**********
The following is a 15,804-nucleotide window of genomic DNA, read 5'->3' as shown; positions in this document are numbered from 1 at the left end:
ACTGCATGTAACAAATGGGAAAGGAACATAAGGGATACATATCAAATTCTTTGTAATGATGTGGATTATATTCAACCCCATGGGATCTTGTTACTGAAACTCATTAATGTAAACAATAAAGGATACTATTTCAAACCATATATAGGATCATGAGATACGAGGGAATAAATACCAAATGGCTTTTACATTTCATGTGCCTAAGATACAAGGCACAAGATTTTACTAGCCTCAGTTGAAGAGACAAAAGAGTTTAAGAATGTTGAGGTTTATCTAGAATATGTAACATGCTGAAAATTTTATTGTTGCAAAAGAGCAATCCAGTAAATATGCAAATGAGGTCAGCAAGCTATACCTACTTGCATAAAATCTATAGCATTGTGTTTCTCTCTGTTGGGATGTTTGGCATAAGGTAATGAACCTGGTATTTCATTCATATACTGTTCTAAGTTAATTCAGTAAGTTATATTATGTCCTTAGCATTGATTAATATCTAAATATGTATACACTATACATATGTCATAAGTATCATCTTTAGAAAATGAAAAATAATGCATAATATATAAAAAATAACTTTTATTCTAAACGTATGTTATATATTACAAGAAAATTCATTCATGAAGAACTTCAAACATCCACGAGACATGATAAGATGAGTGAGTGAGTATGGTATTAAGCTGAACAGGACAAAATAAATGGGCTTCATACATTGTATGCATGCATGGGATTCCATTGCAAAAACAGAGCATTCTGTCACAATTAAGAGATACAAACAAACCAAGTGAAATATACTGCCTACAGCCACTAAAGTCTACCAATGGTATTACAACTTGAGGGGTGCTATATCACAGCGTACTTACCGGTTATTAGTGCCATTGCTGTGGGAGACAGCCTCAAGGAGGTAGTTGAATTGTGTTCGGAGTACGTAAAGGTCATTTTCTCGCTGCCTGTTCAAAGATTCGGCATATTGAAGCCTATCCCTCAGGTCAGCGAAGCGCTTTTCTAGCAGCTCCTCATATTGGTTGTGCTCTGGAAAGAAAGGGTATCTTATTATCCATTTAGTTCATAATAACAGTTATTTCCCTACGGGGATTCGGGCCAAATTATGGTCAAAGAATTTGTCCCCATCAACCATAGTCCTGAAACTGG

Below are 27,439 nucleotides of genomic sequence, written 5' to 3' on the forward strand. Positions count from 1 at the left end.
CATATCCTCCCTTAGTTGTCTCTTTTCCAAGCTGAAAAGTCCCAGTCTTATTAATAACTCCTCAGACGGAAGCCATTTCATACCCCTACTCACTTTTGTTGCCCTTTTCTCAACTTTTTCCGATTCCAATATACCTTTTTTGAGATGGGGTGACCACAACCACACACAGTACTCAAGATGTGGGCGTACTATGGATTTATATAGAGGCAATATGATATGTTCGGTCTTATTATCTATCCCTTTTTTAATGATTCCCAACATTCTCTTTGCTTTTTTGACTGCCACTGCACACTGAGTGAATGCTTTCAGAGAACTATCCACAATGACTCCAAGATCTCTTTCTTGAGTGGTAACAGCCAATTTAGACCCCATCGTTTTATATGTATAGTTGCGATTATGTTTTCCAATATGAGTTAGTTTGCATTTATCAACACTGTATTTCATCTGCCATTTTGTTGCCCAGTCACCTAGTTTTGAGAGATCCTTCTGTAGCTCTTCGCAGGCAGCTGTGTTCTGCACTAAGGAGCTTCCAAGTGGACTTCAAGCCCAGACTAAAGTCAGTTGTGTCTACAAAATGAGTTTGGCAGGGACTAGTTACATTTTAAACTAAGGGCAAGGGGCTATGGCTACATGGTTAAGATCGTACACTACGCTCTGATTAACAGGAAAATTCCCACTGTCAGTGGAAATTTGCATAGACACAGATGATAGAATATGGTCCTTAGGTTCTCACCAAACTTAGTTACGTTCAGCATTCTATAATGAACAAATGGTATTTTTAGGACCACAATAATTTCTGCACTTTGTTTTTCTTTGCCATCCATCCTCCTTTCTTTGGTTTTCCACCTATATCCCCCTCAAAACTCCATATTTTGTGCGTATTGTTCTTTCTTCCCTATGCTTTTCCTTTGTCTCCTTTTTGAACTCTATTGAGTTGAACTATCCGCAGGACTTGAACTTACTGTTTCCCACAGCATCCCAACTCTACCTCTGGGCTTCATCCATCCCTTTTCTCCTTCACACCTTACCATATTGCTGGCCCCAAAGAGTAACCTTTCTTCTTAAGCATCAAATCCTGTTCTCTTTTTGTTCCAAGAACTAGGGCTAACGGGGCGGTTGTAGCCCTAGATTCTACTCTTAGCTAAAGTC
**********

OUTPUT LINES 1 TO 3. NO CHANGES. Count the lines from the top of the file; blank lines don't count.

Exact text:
The following is a 15,804-nucleotide window of genomic DNA, read 5'->3' as shown; positions in this document are numbered from 1 at the left end:
ACTGCATGTAACAAATGGGAAAGGAACATAAGGGATACATATCAAATTCTTTGTAATGATGTGGATTATATTCAACCCCATGGGATCTTGTTACTGAAACTCATTAATGTAAACAATAAAGGATACTATTTCAAACCATATATAGGATCATGAGATACGAGGGAATAAATACCAAATGGCTTTTACATTTCATGTGCCTAAGATACAAGGCACAAGATTTTACTAGCCTCAGTTGAAGAGACAAAAGAGTTTAAGAATGTTGAGGTTTATCTAGAATATGTAACATGCTGAAAATTTTATTGTTGCAAAAGAGCAATCCAGTAAATATGCAAATGAGGTCAGCAAGCTATACCTACTTGCATAAAATCTATAGCATTGTGTTTCTCTCTGTTGGGATGTTTGGCATAAGGTAATGAACCTGGTATTTCATTCATATACTGTTCTAAGTTAATTCAGTAAGTTATATTATGTCCTTAGCATTGATTAATATCTAAATATGTATACACTATACATATGTCATAAGTATCATCTTTAGAAAATGAAAAATAATGCATAATATATAAAAAATAACTTTTATTCTAAACGTATGTTATATATTACAAGAAAATTCATTCATGAAGAACTTCAAACATCCACGAGACATGATAAGATGAGTGAGTGAGTATGGTATTAAGCTGAACAGGACAAAATAAATGGGCTTCATACATTGTATGCATGCATGGGATTCCATTGCAAAAACAGAGCATTCTGTCACAATTAAGAGATACAAACAAACCAAGTGAAATATACTGCCTACAGCCACTAAAGTCTACCAATGGTATTACAACTTGAGGGGTGCTATATCACAGCGTACTTACCGGTTATTAGTGCCATTGCTGTGGGAGACAGCCTCAAGGAGGTAGTTGAATTGTGTTCGGAGTACGTAAAGGTCATTTTCTCGCTGCCTGTTCAAAGATTCGGCATATTGAAGCCTATCCCTCAGGTCAGCGAAGCGCTTTTCTAGCAGCTCCTCATATTGGTTGTGCTCTGGAAAGAAAGGGTATCTTATTATCCATTTAGTTCATAATAACAGTTATTTCCCTACGGGGATTCGGGCCAAATTATGGTCAAAGAATTTGTCCCCATCAACCATAGTCCTGAAACTGG

Below are 27,439 nucleotides of genomic sequence, written 5' to 3' on the forward strand. Positions count from 1 at the left end.